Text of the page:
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Yellowjackets, The Best of Yellowjackets (64:07); 47585-2, 1999
Warner Bros. Records
75 Rockefeller Plaza, 20th Floor
New York, NY 10019
Phone: 212-275-4500
Cyberhome: www.wbjazz.com

From this greatest hits collection one learns that the album to get 
is 1981's Yellowjackets, the one with the honeycomb cover. The 
album to avoid, on the other hand, is 1985's Samurai Samba. 
Mirage � Trois, released in 1983, falls somewhere in between. 
Sweepingly general overview: The group started out great with 
fire-breathing guitarist Robben Ford, went through a cheesy middle 
period with altoist Marc Russo, and bounced back in the 90s with the 
advent of tenor-meister Bob Mintzer, who plays on Dreamland 
(1995), Blue Hats (1997) and Club Nocturne (1998). 
(This Warner Bros. compilation features only the group's Warner Bros. 
releases. They recorded with MCA from 1986-1989 and GRP from 
	You'll immediately want to program out weak tracks like "Daddy's 
Gonna Miss You" and "Homecoming." On the other hand, "Imperial Strut"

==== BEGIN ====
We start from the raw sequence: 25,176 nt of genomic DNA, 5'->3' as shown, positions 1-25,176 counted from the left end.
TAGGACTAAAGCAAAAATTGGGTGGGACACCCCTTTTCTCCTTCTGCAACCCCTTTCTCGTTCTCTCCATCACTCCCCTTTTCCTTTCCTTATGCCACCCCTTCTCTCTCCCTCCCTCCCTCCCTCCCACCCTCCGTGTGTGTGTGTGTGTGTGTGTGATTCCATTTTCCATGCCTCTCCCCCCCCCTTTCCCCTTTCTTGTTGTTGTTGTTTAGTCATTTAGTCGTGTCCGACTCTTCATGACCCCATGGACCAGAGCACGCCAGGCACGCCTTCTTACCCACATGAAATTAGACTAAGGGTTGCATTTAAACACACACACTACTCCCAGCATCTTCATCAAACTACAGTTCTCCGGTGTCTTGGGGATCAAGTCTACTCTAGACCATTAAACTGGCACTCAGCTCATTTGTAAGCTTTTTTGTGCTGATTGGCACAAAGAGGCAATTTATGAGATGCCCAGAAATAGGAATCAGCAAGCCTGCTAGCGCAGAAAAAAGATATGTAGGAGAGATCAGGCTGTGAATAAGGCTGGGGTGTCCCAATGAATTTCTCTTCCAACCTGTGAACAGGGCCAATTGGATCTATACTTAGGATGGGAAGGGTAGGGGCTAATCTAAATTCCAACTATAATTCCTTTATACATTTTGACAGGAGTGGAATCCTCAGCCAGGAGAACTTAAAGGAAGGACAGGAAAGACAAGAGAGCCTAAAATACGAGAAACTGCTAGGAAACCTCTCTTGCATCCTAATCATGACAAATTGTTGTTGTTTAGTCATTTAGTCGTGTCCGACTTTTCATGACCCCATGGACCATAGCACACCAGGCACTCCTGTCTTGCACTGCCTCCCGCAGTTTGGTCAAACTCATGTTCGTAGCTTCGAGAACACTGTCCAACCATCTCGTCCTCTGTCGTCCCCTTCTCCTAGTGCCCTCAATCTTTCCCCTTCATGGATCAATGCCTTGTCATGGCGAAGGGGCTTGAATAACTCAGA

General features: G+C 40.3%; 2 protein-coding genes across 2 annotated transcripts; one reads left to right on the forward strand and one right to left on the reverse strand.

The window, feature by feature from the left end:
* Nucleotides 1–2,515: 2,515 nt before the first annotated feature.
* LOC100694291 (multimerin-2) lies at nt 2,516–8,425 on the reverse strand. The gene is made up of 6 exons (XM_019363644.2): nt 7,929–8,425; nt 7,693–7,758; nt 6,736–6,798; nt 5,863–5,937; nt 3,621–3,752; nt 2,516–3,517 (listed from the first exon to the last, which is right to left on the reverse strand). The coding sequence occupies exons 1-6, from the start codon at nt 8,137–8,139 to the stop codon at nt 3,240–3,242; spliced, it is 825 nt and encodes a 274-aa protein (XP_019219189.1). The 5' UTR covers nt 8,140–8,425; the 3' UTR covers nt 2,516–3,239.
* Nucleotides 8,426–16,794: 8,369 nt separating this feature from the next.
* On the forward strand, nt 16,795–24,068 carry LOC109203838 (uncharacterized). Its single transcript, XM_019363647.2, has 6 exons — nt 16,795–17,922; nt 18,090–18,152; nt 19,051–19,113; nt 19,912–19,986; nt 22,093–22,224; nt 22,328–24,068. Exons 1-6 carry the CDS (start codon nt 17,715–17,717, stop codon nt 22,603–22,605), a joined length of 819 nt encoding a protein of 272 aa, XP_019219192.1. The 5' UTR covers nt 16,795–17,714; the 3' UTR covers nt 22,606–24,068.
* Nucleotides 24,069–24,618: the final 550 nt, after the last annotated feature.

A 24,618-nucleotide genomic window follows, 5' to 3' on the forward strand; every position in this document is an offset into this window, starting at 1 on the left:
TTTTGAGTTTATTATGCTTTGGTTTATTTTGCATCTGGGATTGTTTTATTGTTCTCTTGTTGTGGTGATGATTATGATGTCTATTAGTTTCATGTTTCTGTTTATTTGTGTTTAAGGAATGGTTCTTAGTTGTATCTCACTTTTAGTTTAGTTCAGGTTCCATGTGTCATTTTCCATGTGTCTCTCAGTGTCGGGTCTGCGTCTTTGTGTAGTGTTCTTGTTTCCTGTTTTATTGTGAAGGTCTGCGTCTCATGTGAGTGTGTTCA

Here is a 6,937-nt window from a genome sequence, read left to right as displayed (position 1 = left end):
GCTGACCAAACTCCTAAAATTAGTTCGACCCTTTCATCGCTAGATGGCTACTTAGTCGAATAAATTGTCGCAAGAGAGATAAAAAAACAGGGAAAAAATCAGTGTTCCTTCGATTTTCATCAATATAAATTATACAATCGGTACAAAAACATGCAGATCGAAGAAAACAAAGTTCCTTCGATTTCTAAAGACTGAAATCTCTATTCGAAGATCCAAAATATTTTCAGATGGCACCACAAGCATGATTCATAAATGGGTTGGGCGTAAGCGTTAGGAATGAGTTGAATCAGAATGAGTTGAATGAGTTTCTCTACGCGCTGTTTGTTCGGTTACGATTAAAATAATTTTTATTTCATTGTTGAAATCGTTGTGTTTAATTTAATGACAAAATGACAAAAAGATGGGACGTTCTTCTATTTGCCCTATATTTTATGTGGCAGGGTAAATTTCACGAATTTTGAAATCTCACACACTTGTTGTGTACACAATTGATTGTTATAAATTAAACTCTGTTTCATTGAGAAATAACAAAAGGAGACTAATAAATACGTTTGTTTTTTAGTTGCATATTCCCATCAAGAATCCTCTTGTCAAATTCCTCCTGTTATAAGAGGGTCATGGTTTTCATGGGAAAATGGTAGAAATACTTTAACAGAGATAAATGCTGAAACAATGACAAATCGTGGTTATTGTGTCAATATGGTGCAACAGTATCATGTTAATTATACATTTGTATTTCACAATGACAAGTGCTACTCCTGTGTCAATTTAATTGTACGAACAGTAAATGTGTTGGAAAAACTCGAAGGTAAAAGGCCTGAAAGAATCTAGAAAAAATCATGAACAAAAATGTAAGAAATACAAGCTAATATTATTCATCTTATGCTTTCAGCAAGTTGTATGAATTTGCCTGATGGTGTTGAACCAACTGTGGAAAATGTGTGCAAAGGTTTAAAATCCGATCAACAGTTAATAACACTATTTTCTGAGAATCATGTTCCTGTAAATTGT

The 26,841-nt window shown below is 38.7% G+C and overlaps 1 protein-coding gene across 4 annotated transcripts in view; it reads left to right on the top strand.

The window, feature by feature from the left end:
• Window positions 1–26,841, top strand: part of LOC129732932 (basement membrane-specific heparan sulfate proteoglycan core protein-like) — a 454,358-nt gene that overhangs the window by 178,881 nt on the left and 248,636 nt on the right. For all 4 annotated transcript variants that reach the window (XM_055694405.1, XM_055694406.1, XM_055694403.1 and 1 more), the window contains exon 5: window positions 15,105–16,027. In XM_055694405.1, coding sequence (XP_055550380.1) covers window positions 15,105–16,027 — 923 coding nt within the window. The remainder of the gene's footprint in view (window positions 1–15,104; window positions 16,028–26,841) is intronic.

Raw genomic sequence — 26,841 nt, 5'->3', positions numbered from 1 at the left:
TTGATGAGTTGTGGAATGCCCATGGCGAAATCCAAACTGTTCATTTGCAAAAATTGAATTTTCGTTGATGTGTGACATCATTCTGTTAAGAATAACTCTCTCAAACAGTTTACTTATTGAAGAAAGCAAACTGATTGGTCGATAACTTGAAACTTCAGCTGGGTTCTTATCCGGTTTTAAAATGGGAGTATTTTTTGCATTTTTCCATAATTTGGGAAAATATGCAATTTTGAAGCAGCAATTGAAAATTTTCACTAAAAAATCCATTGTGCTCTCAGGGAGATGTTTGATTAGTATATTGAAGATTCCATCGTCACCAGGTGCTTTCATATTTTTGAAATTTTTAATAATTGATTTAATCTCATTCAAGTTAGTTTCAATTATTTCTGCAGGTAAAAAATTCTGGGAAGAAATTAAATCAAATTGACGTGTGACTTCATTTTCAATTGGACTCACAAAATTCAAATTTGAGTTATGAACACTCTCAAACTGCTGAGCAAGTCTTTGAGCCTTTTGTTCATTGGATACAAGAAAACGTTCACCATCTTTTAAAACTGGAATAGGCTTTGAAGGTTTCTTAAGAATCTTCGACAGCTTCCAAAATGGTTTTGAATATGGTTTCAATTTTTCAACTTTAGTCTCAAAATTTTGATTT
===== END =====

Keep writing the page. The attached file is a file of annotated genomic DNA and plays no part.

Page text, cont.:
flat out rocks. Unfortunately, however, this is the disc's only 
satisfying taste of Robben Ford. The other top two cuts are Mintzer's 
"Up From New Orleans," featuring hip vocals and scatting by Kurt 
Elling, and "Summer Song," a seductive bossa nova by keyboardist 
Russell Ferrante and bassist Jimmy Haslip with truly incredible 
vocalizing by Bobby McFerrin. Also worth repeated listens are 
Mintzer's "New Rochelle" (named for this writer's hometown) and the 
theme from the film Il Postino, previously unreleased, which starts 
out sounding like typical movie music but ultimately showcases 
Ferrante's jazz creds on acoustic piano. Haslip's bass playing is 
powerful throughout, especially on "Spirit of the West." And drummers 
Ricky Lawson and William Kennedy are pretty much flawless.
	Of all the fusion-veering-toward-pop bands, the Yellowjackets 
have the most going for them. A recent Downbeat story on the politics 
of jazz radio mentioned that they've been systematically shut out of 
all mass-market programming. The guys in the band aren't happy, for 
obvious financial reasons. But artistically, it's probably a very 
good sign.
~David R. Adler, 3/11/00

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